Neptune: Emerging Markets Will Never Repeat 2000's Returns

Neptune's chief economist James Dowey says the BRIC concept helped burst the emerging markets bubble - but the next decade could be one of positive returns

Emma Wall 8 June, 2016 | 8:15AM
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Is the tide turning for emerging markets? Slowly, according to Neptune’s chief investment officer and chief economist James Dowey. But even when fortunes change for the emerging economies, investors should be wary of expecting too much.

For history will not be repeating itself, according to Dowey. The 370% return of the BRIC nations in the Noughties – the decade from 2000 to 2010 – was a one-off phenomenon.

“In the decade from 2000, emerging markets blew the lights out, while developed markets recovered from the tech bubble bursting and slid towards the sub-prime disaster” explained Dowey. “That was one of only four decades in stock market history when the US failed to make a positive return – alongside the First World War, the Great Depression and the period of high inflation in the Seventies.”

Fast forward five years and the BRIC nations – Brazil, Russia, India and China have heavily underperformed developed markets.

“Their economies and politics are in disarray,” said Dowey. “Guessing their investment prospects from here? You have a very wide range of options.”

Dowey says that like the technology bubble of the Nineties and the housing market bubble the following decade the extreme rally of emerging markets in the Noughties was also an inflated market ready to burst.

This was propped up by warped fundamentals – investors quite literally believed the hype and this pushed markets higher than they should have grown.

Dowey said that there were misperceptions which inflated the emerging market bubble. The first was that emerging markets would easily emulate the technologies and industry evolution that developed markets had invented which propelled their economic growth. This was not true – supportive politics and education was required.

The second misperception was the effect of availability bias. During the emerging market rally no one talked about the failures – investor focus was on the four BRIC nations’ success. Even the acronym BRIC exacerbated the problem and launching funds with the term in their title added notoriety. This positive sentiment fuelled the rally, until it hit roadblock.

“It was assumed that emerging markets were on a trajectory to democracy which would have sustained growth. But there is nothing automatic about political reform,” said Dowey. “All of the BRICs have had corruption issues and struggled to change. India has a corrosive system prior to Prime Minister Modi, Brazil has corruption and the pressures against Russia are mounting.”

Emerging Markets vs Developed Markets: A Dead Heat

And so, in the years since 2010, developed markets have far outstripped emerging market equities. This pattern is one that has yo-yoed since 1900 – with five decades a piece of outperformance for each set of economies since the turn of the last century.

Emerging markets versus developed markets - a century of performance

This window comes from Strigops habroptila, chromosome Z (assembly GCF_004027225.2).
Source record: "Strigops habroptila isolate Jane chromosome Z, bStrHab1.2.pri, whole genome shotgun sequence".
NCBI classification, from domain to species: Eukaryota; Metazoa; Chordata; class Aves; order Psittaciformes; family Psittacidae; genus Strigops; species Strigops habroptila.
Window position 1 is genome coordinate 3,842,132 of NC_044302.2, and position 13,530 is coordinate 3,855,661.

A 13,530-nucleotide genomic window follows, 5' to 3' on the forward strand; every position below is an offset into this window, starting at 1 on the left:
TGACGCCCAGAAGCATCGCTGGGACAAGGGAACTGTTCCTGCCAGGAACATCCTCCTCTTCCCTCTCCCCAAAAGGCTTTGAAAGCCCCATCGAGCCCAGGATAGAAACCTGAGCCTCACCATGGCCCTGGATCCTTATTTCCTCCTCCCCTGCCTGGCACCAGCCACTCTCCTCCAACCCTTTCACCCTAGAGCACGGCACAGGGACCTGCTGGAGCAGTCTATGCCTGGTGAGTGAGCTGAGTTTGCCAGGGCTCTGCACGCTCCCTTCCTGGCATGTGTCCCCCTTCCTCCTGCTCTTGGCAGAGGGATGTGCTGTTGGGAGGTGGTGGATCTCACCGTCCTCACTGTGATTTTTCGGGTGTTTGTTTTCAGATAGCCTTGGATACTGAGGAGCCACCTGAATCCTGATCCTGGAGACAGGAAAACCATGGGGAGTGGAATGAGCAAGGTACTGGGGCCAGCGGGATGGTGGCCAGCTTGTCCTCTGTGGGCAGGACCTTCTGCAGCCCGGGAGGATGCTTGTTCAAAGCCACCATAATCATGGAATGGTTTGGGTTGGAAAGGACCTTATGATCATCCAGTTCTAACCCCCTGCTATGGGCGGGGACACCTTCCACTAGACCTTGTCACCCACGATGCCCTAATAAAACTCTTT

In the Nineties it was Fed tightening monetary policy which led to the Asian financial crisis, while in the 1940s confiscated Chinese and Japanese assets during the Second World War meant developed markets again outperformed.

Time for an Emerging Markets Recovery?

While Dowey stresses it is “imperceivable” that emerging markets repeat the performance of the 2000s – saying we have to be “highly cognitive of that” – he does think that the case for emerging markets is mounting.

“Emerging markets work best as a value play,” he says. “And at the moment currencies are attractively devalued and the stock markets look fair.”

There are two main threats to emerging markets’ performance; China and the Fed. But since the beginning of the year, both of these threats have abated according to Dowey.

“The Fed now takes China into account when deciding policy,” he said. “And China is working through its debt problem. We believe China has the tools to fix their problems.”

Euan Thompson, head of Emerging Markets for Neptune agreed that while emerging markets were a heterogeneous asset class they economies were linked by big macro trends – there are certain conditions which they do well in.

“The last five years there has been a lack of economic growth and a lack of earnings globally, which mean people pay higher premiums for growth stocks – they don’t want to take a risk on value investments,” he said. “Now, emerging markets look especially attractive when you look at the other options. Developed markets are expensive.”

Thompson said that India was his favoured market because it was the most “stable opportunity, the most protected market from the on/off commodity oscillation”. Thompson also likes companies in Indonesia, South Korea and even Russia because the valuations are compelling.

The information contained within is for educational and informational purposes ONLY. It is not intended nor should it be considered an invitation or inducement to buy or sell a security or securities noted within nor should it be viewed as a communication intended to persuade or incite you to buy or sell security or securities noted within. Any commentary provided is the opinion of the author and should not be considered a personalised recommendation. The information contained within should not be a person's sole basis for making an investment decision. Please contact your financial professional before making an investment decision.

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Emma Wall  is former Senior International Editor for Morningstar